How weird is it to post a piece on death on Christmas Eve? Maybe not at all if death is life-affirming.
We open our show in an operating room. A woman patient has a tube in her mouth.
“It’s a question that haunts us all,” the deep-voiced narrator with a British accent booms. “What happens … when we die?” Ooh, dramatic.
Quick series of shots shows a huge truck plowing into a compact car with its damsel-in-distress driver. Glass shattering, metal crumpling. Looks painful. Terrible.
In the audio, a frenzy of bass-rich boom, boom, boom electronic strumming amps up the creep factor.
Another shot of the victim in the hospital. Dire straights on the operating table.
“FEAR suddenly entered our life,” some guy says.
OK, STOP THE TAPE
This squirrelly, edgy beginning was from a National Geographic Paranatural show on life after life. Several of those interviewed later in the show, including famous neurosurgeon Eben Alexander, have become convinced through their own profound near-death experiences that we humans morph more than we die. Consciousness lives on. We change forms rather than go completely lights out. Caterpillar into butterfly.
The fear of death has been wiped away from these near-death survivors (and hundreds more I have met, heard, or read about.)
So let’s get this straight. They are not haunted. They are not afraid of death. They do not accept death as a reality. Whether or not we believe them, they believe themselves and what they experienced first-hand.
But for the rest of us, the underlying message of the show with the foreboding music and dramatic collage of horror shots nevertheless says, Death—scary stuff. Very scary stuff.
FEAR OF DEATH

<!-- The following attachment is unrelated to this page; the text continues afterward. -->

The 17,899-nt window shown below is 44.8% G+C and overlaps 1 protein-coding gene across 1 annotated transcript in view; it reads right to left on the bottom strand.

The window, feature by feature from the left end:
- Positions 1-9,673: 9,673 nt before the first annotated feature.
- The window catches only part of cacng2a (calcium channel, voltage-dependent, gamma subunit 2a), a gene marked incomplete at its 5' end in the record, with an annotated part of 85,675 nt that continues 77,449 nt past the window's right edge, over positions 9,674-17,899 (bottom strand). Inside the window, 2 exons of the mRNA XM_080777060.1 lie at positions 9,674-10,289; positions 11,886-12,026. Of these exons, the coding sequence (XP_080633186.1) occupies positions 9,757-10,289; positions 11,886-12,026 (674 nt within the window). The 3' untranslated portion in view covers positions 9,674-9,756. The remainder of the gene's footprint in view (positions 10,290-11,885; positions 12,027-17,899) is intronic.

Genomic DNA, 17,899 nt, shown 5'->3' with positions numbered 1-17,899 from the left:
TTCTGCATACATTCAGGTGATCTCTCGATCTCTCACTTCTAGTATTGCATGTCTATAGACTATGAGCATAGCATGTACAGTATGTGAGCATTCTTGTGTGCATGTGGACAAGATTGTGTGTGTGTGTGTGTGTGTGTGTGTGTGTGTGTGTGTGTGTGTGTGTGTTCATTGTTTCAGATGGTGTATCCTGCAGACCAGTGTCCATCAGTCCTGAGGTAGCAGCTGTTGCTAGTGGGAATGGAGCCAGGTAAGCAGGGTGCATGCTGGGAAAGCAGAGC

When I think about why people fear death so, one conclusion I draw is that our entertainment media continuously shows death as a sad, painful, often horrific event. We’re hypnotized through countless hours of life-versus-death programming, let alone vast amounts of reading matter, to see death as solemn, scary, and spooky. It’s a deep chasm filled with judgment and punishment. It’s a one-way street, the ultimate sacrifice, the end.
To the contrary, in places where people who’ve had NDEs or other spiritually transformative experiences gather, the whole gestalt about death is a very different story. It is not a stretch to say that they celebrate when someone dies a natural death, much as we would celebrate it when a loved one graduates from high school or college. They believe, and some would say they “know,” that death means graduating from Earth School for a much less hostile, much more loving environment.
Yeah, they miss those who have departed, but they characterize it positively. Death, they believe, sets spirits (consciousness) free from the confines of mortality. For many of those who have been there temporarily, it has even been ecstatic.
“There is no scientific proof that there is an afterlife,” the program’s requisite skeptic said. He was a neurosurgeon as is Eben Alexander. Alexander had a profound NDE, and the other doctor has not. Documentaries about near-death experiences usually include a skeptic, usually a person of science, who just says no to the possibility that consciousness exists outside the human body.
Skeptics in these shows usually seem to say, “Well, for the people who think they saw the afterlife, great for them. But if you are rational and scientific, don’t take any of that to the bank.”